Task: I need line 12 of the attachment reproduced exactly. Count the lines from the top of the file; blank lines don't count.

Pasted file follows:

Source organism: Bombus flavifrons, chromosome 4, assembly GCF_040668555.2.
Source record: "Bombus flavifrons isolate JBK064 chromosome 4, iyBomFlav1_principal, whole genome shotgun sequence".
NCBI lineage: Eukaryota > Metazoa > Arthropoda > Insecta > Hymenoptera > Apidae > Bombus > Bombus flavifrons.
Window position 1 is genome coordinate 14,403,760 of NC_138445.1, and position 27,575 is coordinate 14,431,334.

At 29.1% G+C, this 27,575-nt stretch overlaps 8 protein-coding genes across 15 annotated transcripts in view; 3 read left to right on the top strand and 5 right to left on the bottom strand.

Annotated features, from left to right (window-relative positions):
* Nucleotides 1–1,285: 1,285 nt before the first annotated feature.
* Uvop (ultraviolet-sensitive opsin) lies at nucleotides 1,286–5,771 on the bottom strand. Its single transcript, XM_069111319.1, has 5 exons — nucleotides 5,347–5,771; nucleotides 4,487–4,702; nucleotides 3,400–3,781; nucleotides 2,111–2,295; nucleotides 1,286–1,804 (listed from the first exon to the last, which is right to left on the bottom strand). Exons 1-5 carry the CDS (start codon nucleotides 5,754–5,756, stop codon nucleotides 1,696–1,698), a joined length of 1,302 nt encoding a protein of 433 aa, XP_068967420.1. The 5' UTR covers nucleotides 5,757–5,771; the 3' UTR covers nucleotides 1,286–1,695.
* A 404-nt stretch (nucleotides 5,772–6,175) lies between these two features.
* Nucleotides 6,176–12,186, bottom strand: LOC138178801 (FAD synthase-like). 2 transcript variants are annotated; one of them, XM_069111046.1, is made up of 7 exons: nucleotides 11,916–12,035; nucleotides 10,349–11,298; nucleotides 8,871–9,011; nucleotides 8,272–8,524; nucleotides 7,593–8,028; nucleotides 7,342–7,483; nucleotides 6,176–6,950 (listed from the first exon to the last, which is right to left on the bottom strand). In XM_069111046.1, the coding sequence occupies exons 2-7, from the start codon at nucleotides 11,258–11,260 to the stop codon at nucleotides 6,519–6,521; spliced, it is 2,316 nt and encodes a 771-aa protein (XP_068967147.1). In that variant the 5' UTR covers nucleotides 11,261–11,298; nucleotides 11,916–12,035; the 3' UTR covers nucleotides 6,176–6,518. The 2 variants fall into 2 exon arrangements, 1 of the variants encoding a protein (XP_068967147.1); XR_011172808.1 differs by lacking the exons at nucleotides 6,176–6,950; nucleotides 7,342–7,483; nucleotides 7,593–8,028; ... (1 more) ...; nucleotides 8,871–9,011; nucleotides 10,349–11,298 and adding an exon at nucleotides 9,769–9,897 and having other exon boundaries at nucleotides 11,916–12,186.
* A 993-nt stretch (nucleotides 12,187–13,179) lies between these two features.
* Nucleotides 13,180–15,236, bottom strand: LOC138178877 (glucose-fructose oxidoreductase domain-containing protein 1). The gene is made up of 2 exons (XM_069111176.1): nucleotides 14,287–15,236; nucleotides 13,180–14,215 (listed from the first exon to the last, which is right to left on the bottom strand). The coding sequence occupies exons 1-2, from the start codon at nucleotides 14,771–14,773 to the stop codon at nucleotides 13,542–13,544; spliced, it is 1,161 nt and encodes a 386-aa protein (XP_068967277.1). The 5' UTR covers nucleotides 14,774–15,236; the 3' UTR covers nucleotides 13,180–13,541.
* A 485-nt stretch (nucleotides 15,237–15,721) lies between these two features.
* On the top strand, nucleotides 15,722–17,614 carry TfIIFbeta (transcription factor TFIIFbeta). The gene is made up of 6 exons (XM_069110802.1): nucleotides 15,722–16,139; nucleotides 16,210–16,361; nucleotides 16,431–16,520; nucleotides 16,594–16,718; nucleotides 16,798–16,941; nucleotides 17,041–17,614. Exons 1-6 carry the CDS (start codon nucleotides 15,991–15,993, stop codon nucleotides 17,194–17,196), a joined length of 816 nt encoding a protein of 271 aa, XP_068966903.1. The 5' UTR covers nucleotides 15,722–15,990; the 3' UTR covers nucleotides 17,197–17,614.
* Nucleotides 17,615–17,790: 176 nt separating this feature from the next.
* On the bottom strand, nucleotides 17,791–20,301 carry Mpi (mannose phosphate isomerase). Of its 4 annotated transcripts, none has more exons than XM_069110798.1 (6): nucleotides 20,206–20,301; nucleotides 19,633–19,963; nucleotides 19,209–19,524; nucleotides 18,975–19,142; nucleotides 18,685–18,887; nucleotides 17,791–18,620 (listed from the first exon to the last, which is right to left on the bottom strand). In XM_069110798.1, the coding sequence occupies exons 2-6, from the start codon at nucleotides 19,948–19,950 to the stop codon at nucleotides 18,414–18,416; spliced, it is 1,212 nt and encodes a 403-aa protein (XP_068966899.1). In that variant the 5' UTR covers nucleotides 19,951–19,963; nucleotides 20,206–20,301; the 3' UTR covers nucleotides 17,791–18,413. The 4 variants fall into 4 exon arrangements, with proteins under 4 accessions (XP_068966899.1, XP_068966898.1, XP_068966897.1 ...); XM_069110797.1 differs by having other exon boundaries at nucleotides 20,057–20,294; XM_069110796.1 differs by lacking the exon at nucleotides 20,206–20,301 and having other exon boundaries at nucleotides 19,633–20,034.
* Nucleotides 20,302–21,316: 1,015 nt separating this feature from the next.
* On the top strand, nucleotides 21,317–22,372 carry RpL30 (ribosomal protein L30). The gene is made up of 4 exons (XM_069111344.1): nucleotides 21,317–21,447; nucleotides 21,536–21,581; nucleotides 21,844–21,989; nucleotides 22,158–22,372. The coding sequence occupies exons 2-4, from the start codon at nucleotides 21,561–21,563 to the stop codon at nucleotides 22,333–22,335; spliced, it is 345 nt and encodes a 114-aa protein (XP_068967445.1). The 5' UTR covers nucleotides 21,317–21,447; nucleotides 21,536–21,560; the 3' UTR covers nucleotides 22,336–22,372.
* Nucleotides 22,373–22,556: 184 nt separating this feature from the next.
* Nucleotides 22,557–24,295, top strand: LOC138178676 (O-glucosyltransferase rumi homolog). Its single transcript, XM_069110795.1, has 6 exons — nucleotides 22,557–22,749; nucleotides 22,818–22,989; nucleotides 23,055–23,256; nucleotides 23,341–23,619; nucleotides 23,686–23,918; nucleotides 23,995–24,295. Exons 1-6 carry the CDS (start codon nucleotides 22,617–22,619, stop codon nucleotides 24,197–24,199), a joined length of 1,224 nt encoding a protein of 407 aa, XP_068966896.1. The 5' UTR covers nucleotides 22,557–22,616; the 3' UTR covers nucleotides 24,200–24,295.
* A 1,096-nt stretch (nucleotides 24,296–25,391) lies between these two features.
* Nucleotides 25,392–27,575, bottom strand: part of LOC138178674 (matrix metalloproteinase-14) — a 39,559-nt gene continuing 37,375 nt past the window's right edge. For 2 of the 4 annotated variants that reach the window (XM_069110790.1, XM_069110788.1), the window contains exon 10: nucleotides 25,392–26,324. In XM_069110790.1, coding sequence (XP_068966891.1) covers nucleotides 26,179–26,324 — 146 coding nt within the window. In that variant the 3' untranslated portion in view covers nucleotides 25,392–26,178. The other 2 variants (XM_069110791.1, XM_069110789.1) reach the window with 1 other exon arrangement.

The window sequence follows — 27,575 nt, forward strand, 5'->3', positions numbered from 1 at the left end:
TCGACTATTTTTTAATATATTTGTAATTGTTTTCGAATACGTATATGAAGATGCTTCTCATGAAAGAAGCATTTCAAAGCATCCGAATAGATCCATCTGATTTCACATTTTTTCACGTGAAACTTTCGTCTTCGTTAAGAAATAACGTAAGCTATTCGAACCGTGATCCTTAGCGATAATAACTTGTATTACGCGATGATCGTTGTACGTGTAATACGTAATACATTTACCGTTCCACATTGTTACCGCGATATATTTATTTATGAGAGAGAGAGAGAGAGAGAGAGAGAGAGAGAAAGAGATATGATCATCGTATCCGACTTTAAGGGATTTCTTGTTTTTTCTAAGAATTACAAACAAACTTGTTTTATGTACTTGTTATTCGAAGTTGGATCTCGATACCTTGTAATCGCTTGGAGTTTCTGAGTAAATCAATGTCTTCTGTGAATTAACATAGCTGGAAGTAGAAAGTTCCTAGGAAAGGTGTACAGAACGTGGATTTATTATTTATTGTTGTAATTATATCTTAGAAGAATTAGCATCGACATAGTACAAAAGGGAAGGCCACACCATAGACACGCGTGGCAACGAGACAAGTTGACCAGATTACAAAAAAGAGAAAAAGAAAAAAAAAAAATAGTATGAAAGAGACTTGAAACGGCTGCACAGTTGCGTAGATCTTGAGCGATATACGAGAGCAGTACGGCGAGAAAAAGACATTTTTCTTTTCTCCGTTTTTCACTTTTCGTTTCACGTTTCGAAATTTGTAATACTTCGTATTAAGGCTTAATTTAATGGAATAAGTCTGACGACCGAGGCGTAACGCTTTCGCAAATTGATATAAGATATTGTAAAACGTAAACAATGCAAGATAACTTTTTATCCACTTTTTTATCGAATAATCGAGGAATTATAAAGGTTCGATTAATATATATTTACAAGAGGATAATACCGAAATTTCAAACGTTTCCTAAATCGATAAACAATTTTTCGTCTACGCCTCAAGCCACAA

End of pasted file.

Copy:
* Nucleotides 13,180–15,236, bottom strand: LOC138178877 (glucose-fructose oxidoreductase domain-containing protein 1). The gene is made up of 2 exons (XM_069111176.1): nucleotides 14,287–15,236; nucleotides 13,180–14,215 (listed from the first exon to the last, which is right to left on the bottom strand). The coding sequence occupies exons 1-2, from the start codon at nucleotides 14,771–14,773 to the stop codon at nucleotides 13,542–13,544; spliced, it is 1,161 nt and encodes a 386-aa protein (XP_068967277.1). The 5' UTR covers nucleotides 14,774–15,236; the 3' UTR covers nucleotides 13,180–13,541.